Larry Hettinger With UV technology advancements, most applications can be printed with UV ink. The primary applications with a good fit include short-, medium-, and long-term graphics, industrial such as graphic overlay, and automotive media. Four-color-process work benefits significantly from the press/color stability of UV inks and low-dot-gain UV-ink formulations that allow for increased press speeds and reduced waste.

Bruce Ridge With a 30-year history of product development, UV screen inks perform just as well as solvent-based inks in most applications. There are only a few applications where solvent-based inks still out perform UV inks. Examples of this would include uncoated substrates, unusual 3D substrates, adhesion to extremely hard substrates like melamine, long-term exterior durable applications of seven or more years, and of course applications requiring high opacity. In the inkjet market, UV is the fastest growing segment of the printing types of inkjet printing for the reasons listed above, as well as the odor issue associated with solvent-based printers.

Robin McMillan Applications that combine multiple print disciplines, such as offset and screen printing, as used in narrow-web labels, optical disk, and some plastic-container markets all fit particularly well with the UV print process. In fact, any screen-print process that requires printing inline will benefit form UV curing due to the much smaller footprint of a UV curing unit when compared to conventional hot air or oven drying systems.

Johnny Shell, Ray Greenwood, and Jeff Burton Outdoor UV screen inks have not quite surpassed clear-coated solvent-based inks with regard to weathering (the combination of light fading, water, and temperature); however, they are nearly equal and have surpassed many solvent-based inks in pure fade resistance.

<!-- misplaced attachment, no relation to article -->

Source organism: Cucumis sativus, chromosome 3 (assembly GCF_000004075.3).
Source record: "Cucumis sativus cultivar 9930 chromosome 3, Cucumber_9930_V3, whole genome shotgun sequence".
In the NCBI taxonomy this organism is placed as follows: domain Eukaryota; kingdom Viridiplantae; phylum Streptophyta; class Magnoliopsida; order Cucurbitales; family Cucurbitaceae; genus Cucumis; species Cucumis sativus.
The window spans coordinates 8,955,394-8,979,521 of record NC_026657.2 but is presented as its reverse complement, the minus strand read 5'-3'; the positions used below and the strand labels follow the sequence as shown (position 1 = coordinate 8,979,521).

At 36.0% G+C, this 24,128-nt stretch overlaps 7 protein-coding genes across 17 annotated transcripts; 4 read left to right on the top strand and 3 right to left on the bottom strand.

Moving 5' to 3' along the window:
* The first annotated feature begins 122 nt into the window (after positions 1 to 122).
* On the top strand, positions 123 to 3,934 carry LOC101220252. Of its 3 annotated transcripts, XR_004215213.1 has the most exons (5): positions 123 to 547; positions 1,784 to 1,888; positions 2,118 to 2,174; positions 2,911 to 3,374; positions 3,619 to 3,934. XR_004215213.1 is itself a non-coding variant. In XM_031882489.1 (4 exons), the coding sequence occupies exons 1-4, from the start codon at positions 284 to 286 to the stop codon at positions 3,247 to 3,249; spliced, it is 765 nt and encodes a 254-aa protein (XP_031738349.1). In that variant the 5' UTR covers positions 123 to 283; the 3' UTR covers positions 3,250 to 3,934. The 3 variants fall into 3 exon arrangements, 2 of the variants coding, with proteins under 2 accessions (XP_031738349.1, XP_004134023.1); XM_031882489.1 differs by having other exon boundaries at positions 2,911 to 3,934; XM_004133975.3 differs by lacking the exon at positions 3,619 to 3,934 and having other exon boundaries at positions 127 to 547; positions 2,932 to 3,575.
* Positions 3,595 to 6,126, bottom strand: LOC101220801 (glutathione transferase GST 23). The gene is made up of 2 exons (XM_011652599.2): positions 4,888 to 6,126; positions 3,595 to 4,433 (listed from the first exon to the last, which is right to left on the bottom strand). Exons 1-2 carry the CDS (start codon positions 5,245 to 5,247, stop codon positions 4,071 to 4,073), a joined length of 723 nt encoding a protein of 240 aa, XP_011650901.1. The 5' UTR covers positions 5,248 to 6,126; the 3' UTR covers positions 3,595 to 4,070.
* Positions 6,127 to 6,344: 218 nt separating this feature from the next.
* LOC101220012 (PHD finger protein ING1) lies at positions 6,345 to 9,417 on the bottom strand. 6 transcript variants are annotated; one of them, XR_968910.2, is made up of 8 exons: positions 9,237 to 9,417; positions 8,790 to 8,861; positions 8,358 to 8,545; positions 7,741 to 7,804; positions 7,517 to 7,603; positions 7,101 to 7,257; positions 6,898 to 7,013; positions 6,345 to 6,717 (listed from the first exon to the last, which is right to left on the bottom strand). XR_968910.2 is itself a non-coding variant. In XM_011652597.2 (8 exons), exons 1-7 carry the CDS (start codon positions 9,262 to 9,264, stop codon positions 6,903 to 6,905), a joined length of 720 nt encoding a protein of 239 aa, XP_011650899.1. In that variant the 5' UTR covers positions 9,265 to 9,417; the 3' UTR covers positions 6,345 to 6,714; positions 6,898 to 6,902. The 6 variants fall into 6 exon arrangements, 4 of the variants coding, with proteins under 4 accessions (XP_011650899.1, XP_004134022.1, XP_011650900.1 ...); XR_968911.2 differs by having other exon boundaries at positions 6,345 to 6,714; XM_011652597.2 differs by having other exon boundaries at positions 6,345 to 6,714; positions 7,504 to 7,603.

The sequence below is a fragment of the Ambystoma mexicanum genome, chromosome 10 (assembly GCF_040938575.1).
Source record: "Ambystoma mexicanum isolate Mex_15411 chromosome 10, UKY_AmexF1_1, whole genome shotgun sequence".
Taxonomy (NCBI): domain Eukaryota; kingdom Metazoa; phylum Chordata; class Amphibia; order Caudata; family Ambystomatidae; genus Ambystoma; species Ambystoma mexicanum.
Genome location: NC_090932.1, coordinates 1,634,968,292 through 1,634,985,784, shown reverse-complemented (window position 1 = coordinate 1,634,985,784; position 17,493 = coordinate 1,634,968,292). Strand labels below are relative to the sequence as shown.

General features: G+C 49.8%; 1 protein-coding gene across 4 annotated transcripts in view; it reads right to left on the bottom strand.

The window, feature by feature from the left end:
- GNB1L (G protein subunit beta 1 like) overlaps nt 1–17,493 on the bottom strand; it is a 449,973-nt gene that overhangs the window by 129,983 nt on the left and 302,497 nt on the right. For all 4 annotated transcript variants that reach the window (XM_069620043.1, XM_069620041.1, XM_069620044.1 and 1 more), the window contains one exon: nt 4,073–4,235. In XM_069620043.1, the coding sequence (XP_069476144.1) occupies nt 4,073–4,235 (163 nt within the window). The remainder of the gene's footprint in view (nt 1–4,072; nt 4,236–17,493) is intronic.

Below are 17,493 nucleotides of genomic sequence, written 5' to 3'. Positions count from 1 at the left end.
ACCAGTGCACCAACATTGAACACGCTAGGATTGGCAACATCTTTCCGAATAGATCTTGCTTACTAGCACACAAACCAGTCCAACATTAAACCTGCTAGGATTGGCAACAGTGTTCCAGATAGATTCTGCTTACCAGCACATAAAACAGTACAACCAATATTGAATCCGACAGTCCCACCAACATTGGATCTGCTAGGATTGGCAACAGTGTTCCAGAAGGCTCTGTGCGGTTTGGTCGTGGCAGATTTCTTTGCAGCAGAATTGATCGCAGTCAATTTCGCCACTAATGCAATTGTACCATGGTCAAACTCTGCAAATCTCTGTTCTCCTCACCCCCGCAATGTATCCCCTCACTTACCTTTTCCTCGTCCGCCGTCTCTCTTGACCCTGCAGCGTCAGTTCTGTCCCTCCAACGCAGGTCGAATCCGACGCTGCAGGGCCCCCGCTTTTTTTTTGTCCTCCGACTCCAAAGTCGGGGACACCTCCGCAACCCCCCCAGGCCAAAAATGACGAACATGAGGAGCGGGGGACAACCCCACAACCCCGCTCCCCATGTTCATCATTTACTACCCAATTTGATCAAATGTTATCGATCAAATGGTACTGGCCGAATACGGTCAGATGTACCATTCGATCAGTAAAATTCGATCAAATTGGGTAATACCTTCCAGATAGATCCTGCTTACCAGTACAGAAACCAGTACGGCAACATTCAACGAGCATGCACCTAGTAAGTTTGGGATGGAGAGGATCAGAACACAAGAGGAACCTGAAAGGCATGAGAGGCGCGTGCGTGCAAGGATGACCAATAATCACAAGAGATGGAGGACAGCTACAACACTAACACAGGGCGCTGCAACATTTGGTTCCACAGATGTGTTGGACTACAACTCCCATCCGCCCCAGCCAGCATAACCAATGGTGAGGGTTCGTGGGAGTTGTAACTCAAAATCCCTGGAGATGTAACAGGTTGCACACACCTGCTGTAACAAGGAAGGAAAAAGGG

Scott Schinlever Any kind of P-O-P, banners, out-of-home signage, and any print that demands durability. Outdoor applications work well on UV prints. Printing with UV on a digital press requires no setup time. Indoor printed projects work well on UV too.

Steve Mitchell All types of packaging and labels fit UV printing.

Do you see LED low-temperature curing as a challenge to UV?

Steve Mitchell Not really a challenge, but rather LED curing would be a branch of UV curing. LED has a narrower range as far as the wavelength of the effectiveness of the photoinitiators.

Scott Schinlever The ability to cure UV inks with lower energy and lower temperature, especially at the higher speeds, is certainly a challenge and the next step in digital UV inks.

Johnny Shell, Ray Greenwood, and Jeff Burton Moderately. LED is a new technology that has been recently incorporated into the industry. The cure parameters of the ink are more tuned to the light energy emitted with LED, so there is a smaller curing window. With traditional mercury-vapor systems, the cure window is wider that accommodates a wider range of UV raw materials in the formulation. The slow adoption rate for digital LED UV is due to issues with insufficient power output and problems achieving surface cure at production speeds. LED units are also expensive for integrating in wide-array applications.